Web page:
margaret atwood burning a book

“I had thought America was against totalitarianism. If so, surely it is important for young people to be able to recognize their signs of them. One of those signs is book banning. Need I say more?” asked Margaret Atwood when her book The Handmaid’s Tale was banned, becoming the seventh most challenged book on the American Library Association’s list in 2019.

Quality writing should be acknowledged and discussed, especially when the themes bring food for thought and a commentary on issues people face in their respective societies. A book written 40 years ago foretells the future that we are slowly walking towards.

A copy of the book can not be destroyed by fire and was forged by the author and Penguin Random House. Paying homage to all the knowledge that was lost during book-burning bonfires and raising money to support PEN America’s crucial work to counter the national crisis of censorship is a true representation of the words: “Don’t let the bastards grind you down.” Let’s dive into the details.




 

Margaret Atwood and her book The Unburnable Book were presented by Penguin Random House.

Those who have read The Handmaid’s Tale have praised it as a modern classic. The novel focuses on the survival and emancipation of women who go through devaluation, enslavement, torture, and genocide.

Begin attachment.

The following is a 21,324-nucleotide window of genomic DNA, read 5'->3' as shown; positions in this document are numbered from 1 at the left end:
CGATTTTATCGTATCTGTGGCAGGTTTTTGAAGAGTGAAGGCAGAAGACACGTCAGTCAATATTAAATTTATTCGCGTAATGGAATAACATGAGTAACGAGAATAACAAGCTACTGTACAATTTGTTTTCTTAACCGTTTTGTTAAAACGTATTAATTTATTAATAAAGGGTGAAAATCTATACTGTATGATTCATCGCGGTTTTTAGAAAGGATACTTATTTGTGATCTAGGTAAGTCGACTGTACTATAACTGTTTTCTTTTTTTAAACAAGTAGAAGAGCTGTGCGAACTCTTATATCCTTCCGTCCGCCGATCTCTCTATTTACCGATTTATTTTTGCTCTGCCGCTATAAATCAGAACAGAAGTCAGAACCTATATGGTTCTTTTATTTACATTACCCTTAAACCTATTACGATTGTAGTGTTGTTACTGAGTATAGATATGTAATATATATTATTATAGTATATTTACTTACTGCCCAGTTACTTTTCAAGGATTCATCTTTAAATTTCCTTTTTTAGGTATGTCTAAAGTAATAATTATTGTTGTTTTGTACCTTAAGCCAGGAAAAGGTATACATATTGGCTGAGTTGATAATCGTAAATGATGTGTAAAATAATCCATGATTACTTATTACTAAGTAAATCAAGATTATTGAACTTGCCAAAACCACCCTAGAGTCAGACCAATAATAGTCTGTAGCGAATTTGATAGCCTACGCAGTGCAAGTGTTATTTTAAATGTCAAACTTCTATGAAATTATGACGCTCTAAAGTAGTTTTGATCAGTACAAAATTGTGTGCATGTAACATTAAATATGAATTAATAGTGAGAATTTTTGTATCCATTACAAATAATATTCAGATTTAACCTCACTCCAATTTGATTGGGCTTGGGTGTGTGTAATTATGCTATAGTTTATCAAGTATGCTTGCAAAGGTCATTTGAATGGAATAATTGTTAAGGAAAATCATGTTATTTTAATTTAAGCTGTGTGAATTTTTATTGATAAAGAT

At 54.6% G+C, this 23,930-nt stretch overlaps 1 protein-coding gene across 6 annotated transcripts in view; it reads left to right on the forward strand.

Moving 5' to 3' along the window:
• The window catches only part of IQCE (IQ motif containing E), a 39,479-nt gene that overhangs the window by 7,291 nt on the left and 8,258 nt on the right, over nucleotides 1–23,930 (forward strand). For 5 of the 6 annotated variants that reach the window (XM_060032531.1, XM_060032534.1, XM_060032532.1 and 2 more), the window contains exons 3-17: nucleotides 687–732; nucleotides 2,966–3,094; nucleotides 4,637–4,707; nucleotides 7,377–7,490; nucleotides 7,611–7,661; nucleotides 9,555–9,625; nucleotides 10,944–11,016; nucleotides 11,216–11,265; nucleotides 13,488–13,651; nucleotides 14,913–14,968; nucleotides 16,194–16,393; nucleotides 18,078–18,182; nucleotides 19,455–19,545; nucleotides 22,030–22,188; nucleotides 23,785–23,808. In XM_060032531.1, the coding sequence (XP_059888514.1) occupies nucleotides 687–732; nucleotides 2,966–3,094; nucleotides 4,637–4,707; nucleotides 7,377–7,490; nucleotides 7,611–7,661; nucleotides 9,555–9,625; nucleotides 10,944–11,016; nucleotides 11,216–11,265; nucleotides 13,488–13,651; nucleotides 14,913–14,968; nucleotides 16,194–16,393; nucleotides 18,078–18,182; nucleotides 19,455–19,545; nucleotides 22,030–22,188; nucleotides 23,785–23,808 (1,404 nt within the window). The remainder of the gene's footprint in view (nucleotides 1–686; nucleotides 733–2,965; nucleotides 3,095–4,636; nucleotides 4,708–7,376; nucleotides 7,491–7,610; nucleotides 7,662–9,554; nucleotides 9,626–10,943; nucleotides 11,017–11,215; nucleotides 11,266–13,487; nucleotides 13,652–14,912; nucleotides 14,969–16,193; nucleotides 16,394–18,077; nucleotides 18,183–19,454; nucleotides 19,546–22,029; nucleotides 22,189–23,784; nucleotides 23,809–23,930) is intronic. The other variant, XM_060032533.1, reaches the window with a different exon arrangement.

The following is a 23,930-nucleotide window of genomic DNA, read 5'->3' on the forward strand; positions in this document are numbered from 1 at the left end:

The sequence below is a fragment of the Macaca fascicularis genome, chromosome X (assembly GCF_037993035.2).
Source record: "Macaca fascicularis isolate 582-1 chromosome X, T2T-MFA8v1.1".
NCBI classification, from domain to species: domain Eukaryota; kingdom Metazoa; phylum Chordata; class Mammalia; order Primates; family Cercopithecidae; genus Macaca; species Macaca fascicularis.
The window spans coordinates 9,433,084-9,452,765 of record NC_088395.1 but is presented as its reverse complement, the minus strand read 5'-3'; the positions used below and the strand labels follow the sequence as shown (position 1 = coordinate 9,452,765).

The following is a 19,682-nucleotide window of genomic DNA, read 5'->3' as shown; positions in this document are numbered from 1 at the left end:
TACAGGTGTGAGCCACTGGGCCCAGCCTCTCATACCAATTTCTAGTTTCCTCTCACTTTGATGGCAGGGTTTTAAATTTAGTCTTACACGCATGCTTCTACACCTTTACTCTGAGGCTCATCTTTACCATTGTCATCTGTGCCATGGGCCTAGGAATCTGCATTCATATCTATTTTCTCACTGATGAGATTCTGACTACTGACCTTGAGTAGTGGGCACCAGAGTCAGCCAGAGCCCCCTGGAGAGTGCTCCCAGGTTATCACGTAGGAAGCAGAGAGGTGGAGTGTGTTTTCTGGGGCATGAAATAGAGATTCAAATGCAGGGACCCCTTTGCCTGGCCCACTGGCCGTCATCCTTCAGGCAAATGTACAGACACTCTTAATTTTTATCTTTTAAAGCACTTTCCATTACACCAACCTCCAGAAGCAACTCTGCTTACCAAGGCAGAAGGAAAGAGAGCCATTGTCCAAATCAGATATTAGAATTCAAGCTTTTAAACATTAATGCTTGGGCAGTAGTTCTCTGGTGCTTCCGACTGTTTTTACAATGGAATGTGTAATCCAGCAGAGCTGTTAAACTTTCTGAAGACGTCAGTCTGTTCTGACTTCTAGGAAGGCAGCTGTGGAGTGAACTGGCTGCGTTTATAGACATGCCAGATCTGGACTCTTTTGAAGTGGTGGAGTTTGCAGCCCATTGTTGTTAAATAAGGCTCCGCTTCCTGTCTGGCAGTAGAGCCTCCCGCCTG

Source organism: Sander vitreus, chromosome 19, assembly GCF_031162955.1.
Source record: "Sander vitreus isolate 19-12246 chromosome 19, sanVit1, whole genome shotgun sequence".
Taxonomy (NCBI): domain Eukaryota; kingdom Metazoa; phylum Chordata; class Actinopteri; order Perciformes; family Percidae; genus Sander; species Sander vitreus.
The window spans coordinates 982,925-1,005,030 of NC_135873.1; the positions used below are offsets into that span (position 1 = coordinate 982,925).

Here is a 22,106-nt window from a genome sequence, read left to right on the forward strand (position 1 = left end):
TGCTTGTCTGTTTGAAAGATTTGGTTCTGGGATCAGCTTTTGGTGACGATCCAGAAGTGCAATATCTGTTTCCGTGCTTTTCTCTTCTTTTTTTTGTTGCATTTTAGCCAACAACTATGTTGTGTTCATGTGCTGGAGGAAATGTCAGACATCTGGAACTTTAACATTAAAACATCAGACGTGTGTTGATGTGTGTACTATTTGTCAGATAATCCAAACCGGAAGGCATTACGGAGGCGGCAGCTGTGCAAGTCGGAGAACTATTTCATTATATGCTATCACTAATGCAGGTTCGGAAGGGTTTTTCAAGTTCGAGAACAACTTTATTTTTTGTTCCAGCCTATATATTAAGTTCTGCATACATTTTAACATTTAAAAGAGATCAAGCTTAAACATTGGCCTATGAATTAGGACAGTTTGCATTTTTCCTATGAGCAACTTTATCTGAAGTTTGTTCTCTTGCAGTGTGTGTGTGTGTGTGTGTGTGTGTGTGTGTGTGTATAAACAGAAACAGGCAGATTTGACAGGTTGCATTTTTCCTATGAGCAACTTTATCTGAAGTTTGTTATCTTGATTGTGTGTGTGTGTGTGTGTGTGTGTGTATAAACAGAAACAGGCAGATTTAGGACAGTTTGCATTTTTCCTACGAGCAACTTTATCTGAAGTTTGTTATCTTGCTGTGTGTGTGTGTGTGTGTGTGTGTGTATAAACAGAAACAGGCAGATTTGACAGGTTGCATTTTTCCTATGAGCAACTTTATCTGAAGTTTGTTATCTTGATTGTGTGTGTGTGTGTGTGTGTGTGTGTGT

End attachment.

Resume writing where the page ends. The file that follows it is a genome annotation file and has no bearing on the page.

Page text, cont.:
Many schools, libraries, and even countries have banned it due to these themes. The book has been criticized for being anti-Christian, anti-Islamic, and for its portrayal of sex and violence. The book sheds light on issues that present-day women face within society, making it a symbol of feminist resistance.

 

It was made from non-reflective aluminum foil paper, metal wiring, and stainless steel.

Hundreds of books are currently facing bans in the US. Between July 1, 2021, and March 31, 2022, PEN America documented 1,586 instances of individual books being banned in 86 school districts in 26 states.

The incongruity of free speech is very self-evident. The First Amendment ensures the option to free articulation and affiliation, and that implies that the public authority doesn’t reserve the privilege to restrict individuals from talking their insights, in any case, they must be essential for specific guidelines and subjects, any other way, they may be hushed, due to being seen as ‘destructive’.

 

One of the top banned books in the US is The Handmaid’s Tale, which is why the project aims to raise awareness.

The most common books to be in the midst of censorship are ones dealing with topics of sexual and mental health, featuring LGBTQ+ protagonists and historical figures, many of which are of color. Why are these topics considered harmful and to whom? I suppose a quote from the Handmaid’s Tale sums it up nicely: “A rat in a maze is free to go anywhere, as long as it stays inside the maze.”

Regardless of the debate, let us remember the birth of The Unburnable Book. The fireproof narrative was a joint project among PEN, Margaret Atwood, Penguin Random House, and two companies based in Toronto, the Rethink creative agency and The Gas Company Inc. The fireproof materials and processes were researched and tested by Doug Laxdal.